The old patterns may not hold.
Rising mortgage rates are supposed to cool markets down, and they’re currently going up faster than they have in decades. But the most recent data shows 54% of homes selling above list price, and the sales-to-list price ratio at 102.5% — both all-time records. It almost goes without saying that markets like New York, San Francisco and Los Angeles remain hypercompetitive.
Part of that story is basic econ: strong demand meets record low supply. Inflation is also an important plotline — with homes appreciating twice as fast as consumer prices rise, a white picket fence makes for a highly effective hedge. But the most underrated factor in this unique market scenario is the sudden prevalence of all-cash offers.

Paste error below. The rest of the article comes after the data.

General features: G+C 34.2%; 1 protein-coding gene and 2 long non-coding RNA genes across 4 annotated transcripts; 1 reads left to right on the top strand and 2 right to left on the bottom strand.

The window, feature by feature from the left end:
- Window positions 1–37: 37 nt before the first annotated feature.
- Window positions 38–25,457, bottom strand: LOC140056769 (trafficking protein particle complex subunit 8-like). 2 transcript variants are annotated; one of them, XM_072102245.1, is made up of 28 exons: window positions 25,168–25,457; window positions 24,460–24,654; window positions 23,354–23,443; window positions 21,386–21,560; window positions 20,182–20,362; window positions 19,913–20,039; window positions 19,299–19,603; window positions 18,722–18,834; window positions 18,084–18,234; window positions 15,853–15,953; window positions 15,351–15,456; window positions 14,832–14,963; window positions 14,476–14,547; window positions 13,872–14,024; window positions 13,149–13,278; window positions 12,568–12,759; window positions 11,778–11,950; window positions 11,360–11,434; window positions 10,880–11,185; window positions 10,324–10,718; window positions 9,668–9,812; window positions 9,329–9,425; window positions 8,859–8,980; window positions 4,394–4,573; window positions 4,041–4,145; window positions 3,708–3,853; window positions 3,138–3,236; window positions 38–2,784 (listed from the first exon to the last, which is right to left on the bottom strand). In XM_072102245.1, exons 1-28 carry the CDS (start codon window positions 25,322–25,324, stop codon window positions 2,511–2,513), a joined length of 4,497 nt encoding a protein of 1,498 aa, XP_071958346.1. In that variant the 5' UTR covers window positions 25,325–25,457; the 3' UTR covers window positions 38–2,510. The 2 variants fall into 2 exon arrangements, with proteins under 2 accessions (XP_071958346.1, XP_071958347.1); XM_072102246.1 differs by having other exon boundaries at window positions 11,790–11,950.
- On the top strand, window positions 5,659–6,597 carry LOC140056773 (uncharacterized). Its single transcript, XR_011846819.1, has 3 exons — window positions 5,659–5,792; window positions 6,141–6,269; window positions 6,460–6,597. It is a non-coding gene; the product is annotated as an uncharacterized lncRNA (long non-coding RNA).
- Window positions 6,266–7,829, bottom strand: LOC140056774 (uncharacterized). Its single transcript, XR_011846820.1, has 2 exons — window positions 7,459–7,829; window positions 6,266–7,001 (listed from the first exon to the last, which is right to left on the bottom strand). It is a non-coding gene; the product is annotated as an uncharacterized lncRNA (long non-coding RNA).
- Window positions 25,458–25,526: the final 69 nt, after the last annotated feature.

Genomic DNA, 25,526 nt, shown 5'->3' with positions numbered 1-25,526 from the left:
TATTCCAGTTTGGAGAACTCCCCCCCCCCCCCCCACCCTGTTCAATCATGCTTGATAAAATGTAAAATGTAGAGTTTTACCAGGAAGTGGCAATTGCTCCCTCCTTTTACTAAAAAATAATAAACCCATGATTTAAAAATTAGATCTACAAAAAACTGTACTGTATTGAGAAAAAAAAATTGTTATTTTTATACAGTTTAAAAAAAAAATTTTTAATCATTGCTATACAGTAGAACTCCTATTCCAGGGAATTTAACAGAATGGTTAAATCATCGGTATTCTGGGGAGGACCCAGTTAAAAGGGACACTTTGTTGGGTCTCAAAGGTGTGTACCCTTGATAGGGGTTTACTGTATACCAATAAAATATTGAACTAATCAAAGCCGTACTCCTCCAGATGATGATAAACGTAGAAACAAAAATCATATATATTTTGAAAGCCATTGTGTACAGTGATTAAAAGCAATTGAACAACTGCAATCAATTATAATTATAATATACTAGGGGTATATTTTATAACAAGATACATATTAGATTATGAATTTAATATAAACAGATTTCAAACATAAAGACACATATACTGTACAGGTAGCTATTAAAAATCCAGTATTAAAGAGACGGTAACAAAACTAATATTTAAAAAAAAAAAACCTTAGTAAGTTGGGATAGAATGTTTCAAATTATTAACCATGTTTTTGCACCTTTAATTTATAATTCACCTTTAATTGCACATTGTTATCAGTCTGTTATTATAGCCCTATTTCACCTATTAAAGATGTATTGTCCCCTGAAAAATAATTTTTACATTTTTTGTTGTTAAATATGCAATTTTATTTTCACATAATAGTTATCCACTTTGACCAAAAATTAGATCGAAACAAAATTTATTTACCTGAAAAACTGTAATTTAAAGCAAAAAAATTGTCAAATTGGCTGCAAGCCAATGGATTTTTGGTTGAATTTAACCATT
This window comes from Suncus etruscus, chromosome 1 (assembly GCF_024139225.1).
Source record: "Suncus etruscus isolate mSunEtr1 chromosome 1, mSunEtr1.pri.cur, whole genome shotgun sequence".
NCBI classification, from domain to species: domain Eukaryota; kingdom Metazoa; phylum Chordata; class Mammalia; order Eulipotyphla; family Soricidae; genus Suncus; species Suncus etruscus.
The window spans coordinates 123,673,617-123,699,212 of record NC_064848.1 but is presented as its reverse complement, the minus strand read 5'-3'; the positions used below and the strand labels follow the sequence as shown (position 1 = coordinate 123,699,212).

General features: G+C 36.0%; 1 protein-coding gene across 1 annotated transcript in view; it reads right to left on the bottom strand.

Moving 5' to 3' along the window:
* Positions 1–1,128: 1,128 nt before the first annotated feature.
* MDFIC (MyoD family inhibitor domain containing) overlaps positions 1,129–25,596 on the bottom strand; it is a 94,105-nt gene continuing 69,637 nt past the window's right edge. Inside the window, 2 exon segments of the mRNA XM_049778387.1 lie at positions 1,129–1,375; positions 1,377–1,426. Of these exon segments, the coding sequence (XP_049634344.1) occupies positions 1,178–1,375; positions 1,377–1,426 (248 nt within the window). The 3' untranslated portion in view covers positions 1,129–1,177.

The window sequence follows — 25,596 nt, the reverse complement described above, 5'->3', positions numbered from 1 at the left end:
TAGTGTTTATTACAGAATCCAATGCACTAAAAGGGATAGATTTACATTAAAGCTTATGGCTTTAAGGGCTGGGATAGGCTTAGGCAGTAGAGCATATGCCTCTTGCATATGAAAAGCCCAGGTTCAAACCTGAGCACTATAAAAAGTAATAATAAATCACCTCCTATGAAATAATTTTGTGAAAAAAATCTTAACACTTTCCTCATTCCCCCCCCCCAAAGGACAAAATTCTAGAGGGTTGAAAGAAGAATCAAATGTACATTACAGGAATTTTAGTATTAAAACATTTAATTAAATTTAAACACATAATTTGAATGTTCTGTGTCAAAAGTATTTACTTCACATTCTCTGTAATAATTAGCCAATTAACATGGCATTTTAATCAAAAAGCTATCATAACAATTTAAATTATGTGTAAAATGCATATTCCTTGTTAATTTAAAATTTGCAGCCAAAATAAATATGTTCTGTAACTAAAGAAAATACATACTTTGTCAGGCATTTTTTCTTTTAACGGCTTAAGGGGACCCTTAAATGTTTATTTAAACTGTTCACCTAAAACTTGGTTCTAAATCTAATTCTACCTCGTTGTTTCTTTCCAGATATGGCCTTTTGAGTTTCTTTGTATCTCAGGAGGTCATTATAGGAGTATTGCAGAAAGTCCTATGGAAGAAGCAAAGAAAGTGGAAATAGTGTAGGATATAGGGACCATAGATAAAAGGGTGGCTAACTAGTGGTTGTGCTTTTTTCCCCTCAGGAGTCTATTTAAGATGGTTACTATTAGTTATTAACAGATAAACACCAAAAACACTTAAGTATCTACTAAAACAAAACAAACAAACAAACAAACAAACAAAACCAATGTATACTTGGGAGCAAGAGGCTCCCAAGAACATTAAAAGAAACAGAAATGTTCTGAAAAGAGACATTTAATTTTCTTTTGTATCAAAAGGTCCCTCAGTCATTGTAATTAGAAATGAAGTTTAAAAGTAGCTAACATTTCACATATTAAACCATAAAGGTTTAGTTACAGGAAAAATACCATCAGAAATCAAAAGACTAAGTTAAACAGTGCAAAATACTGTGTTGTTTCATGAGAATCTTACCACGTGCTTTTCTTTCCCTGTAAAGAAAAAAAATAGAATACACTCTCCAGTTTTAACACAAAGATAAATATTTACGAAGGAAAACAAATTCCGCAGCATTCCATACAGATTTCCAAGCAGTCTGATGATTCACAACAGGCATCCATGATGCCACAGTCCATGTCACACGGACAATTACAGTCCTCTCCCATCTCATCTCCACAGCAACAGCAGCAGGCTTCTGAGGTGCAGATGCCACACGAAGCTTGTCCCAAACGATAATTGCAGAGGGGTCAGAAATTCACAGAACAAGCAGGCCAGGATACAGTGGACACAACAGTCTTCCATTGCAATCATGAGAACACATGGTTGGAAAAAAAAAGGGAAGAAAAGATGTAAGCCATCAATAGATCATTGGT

Two years ago, all-cash deals made up just 15% of home sales; today it’s closer to 30% nationally, and as high as 70% in some markets. Simply put, rising mortgage rates don’t matter as much when that many buyers don’t need to borrow money. And all-cash offers may soon become the norm, if they make buyers four times more likely to win.
Put that all together and you have a market that’s been reshaped by larger economic forces, sped up by new transactional trends and seemingly resistant to top-down controls.
Source: The Real Deal